One of my resolutions for this past year was to work on my non-traditional database skills such as NoSQL and cloud computing/databases. I am still at the research and discovery phase, but after reading this article, Paying top dollar for tech talent pays off, I think I need to continue to commit time in these areas.
Google CEO Eric Schmidt explained why every one of his 16,000-plus employees just got a 10 percent raise. It was a salvo in the " war for talent," said one of the world’s most successful CEOs. And Google is still hiring hundreds of employees every week.
"Consumer-facing companies like Procter and Gamble, Ford and Coca-Cola have started hiring as well," noted Cournoyer, co-founder of venture capital firms Montreal Start Up and Real Ventures. He pointed out that just as these mega-enterprises need warehouse, sales and customer-service pros, they also need Web engineering talent to thrive in today’s market. That rings true in any industry these days.
I’m still waiting for my $3.5 million stock option to not leave a company.
I’ve spent some time with Microsoft Azure and MongoDB, but I want to learn more about Hadoop and some other non-relational data stores. Learning about these also means brushing up on my web development skills. I’m hoping that my use of social networking and the addition of social features to our online presences will bring a better understanding to business problems that involve these solutions.
What I do understand is that if you are data architect working in the relational world you’ll still have a role to play for a very long time, no matter what recent articles are saying. However, if you want to be at the top of your game, a most relevant team member, a true enterprise data architect you won’t be able to rest on what you know about SQL Server, DB2, and Oracle alone.
The biggest issue I’ve had lately working with these emerging technologies have been that traditional data modeling tools aren’t yet supporting many newer data technologies. In fact, most don’t even support XML that well even though it has been around for a long time. I want to tie conceptual and logical models to physical models of non-relational solutions without having to worry about importing or exporting meta data from tool to tool.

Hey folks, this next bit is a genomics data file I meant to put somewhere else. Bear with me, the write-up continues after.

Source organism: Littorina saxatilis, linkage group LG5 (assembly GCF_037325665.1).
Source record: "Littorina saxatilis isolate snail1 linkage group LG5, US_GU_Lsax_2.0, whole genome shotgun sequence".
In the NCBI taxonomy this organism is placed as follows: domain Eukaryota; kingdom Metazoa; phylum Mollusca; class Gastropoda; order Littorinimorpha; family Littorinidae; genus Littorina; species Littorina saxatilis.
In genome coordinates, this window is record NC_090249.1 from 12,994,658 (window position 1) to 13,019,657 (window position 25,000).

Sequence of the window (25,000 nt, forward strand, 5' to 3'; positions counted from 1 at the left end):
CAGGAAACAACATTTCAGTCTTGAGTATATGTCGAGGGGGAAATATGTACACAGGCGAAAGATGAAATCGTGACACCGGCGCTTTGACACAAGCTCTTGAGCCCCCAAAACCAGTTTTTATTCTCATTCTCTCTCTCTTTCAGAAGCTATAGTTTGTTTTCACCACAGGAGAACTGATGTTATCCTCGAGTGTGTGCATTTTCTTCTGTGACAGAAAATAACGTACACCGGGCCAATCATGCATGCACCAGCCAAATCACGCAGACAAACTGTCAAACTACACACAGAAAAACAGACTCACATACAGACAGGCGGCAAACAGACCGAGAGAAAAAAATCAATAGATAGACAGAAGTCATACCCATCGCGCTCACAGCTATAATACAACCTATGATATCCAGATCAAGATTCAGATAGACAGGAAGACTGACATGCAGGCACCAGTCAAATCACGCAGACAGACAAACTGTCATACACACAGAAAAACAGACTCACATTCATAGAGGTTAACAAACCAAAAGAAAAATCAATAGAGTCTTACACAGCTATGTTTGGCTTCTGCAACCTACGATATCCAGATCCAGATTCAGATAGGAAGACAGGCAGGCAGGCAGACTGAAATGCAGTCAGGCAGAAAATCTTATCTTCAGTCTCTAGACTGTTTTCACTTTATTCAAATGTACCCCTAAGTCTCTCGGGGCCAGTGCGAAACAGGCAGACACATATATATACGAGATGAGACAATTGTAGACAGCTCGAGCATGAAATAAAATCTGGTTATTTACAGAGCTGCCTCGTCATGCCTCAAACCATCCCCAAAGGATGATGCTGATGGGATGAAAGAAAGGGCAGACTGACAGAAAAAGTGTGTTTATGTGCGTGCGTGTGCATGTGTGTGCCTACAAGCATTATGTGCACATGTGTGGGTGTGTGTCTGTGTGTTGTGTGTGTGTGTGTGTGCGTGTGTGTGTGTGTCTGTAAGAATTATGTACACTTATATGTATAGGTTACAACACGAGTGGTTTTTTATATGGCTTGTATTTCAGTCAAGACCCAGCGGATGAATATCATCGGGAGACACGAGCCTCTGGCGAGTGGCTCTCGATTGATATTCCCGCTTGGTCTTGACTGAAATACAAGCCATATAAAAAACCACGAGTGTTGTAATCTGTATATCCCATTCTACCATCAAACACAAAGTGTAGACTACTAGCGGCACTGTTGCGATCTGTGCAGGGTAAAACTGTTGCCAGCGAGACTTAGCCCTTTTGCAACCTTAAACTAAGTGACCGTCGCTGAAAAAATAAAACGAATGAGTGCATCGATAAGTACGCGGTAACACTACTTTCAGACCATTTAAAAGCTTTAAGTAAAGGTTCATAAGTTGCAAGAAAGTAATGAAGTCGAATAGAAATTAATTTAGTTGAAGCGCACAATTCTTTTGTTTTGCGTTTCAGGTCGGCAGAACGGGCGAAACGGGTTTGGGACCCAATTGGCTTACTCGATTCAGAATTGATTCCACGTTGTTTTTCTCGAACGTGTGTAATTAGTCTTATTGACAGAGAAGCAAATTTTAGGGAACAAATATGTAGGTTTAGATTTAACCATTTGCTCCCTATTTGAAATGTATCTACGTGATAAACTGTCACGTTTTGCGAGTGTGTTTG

Do you think that the existing data modeling market will start supporting non-relational technologies? O r will we have to look for new tools for these?
These are my recommend actions for uploading large-ish documents to SharePoint, since I get many support requests about this, usually late in the night when I’m not expected to be working. I’m hoping that Dr. Google and Nurse Bing can help those people struggling with how to get their midnight-oil-generated documents uploaded.
If you are getting upload failures or timeouts when using a Document Library’s menu to upload a document, there are alternatives that may work out better for you. However, whether or not you are able to use them is based on a few factors. First, the exact instructions are dependent on the version of SharePoint you are using. The features I outline below are available in versions of SharePoint starting with 2003 (or WSS 3.0). Second, they are dependent on how your installation of SharePoint is configured by the administrators. So while there are no guarantees that these will work, they are certain worth trying.
The default maximum file size for SharePoint is 50MB. If your document or file is larger than that, your administrator will have configure SharePoint to accept larger sized files. You could, though, try these workarounds to get is uploaded
- Make multiple smaller files out of the larger file in order to get it uploaded while you wait on your administrator to adjust the configuration.
- Zip the file, which depending on the format of the file, could significantly reduce the size of the file.
But you do have other options, again dependent on how your document library and SharePoint server are configured.
Email the document to the Document Library